The only thing that we really can say these days about the state of blogging is that it has "evolved" significantly over the last ten years, and even just over the last year. It started as a fringe, even vaguely suvbersive, activity. Then it exploded: millions of common folks with an urge to write all of a sudden had the power to write anything, anywhere, anytime.
There was even the dream - somewhere - that you could get rich doing it. Google Adsense would provide the cash, or companies would fall over themselves pursuing the "long tail" of millions of websites with countless tastes and flavors. Advertisers would pay handsomely to get at an educated, specific market of folks interested in Lehigh football.
Somewhere over the past year, though, that dream has "evolved" somewhat.
Entrepeneurs saw that nobody was going to make money pursuing mutiple subjects with arcane subject matter, not least because it didn't conform to any business plan that involved advertising. Ads require as many numbers of eyeballs as possible looking at their content - which, logically, means that the only way advertisers would be willing to pay for blog advertising were for a large number of blogs together to have the scale to make the audience worth their while.
Worse, online advertising isn't the "spend the money and pray" form that exists on TV or newspapers. The statistics on them are depressingly accurate. Advertisers know how many hits you get. They know how many of those hits become revenue. Statistics are the worst enemy of bloggers' ability to get paid with advertising - and big online advertisers don't pay for quality, they pay by the number of eyeballs and click-throughs. If your blog doesn't conform with their volume numbers, they could care less, no matter how good it is.
Parallel to all of this is the emergence of Facebook and Twitter, two new portals which become a "need-to-be-present" place where you need to promote your stuff. They are powerful tools - and also take away some of the functions that blogs used to have. People can create an incredible volume of content using Facebook and Twitter - the great majority which has no historical value.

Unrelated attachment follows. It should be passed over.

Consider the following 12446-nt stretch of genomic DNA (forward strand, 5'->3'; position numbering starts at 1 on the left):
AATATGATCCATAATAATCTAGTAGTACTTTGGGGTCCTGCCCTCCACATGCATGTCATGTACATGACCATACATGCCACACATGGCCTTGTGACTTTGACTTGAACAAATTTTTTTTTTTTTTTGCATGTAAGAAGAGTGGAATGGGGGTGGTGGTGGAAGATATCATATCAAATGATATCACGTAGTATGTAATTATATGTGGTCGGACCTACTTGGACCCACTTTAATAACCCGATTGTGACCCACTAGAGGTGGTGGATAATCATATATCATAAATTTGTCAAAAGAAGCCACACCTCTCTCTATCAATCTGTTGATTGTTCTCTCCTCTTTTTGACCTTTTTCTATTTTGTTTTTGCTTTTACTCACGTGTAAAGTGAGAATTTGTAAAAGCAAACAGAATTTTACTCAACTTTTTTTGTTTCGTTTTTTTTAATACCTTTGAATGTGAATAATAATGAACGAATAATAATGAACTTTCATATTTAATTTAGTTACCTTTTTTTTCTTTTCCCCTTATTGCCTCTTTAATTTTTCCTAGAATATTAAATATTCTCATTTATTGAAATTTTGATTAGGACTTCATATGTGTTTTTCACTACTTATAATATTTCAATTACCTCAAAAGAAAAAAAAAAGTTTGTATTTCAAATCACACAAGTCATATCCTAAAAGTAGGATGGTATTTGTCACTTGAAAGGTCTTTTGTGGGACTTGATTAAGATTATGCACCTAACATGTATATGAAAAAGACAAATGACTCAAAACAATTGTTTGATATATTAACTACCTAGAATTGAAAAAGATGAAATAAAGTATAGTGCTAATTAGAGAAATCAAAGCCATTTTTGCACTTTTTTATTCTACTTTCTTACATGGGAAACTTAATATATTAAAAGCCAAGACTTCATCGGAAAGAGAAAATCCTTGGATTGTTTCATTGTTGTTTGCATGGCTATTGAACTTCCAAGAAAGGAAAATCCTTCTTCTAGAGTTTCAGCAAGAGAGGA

To the big companies, content, it seems, is overrated - because content, good, bad, titillating and horrible, is expanding at an exponential pace. Facebook and Twitter - and Google, for that matter - does not seem to particularly care about the quality of content. They just want to be the way people get to some content, any content - and throw some ads in their face along the way.
A new industry has cropped up to supply oceans of content, too. If you're Republican, you get Republican content. Democrat: Deomcratic content. If you want health advice, they deliver health advice content. Five tips to better living? They crank it out, whether they themselves believe it or not. It's their day job to provide what the public wants to hear - and their job is to perpetuate the viewpoint that their employers want them to have.
These companies are using blogging and tweeting to seem like they are "underground" and "viral" and independent - because blogging has its roots in that. But blogs have "evolved" from those completely independent days to today, where many blogs and tweets and political opinion and "buzz" is simply manufactured by folks who are paid to do so. Companies are trading on the fact that "blog", at some level, is the equivalent of "independent".
That will not last.
You'd think after reading this depressing fare that I'd be completely down on the art of blogging, especially about collegiate sports. If blogs are now just a bunch of hacks creating paid content not based on any reality, why should I, or anyone else, do it? If I can't make a mint doing it, why do it?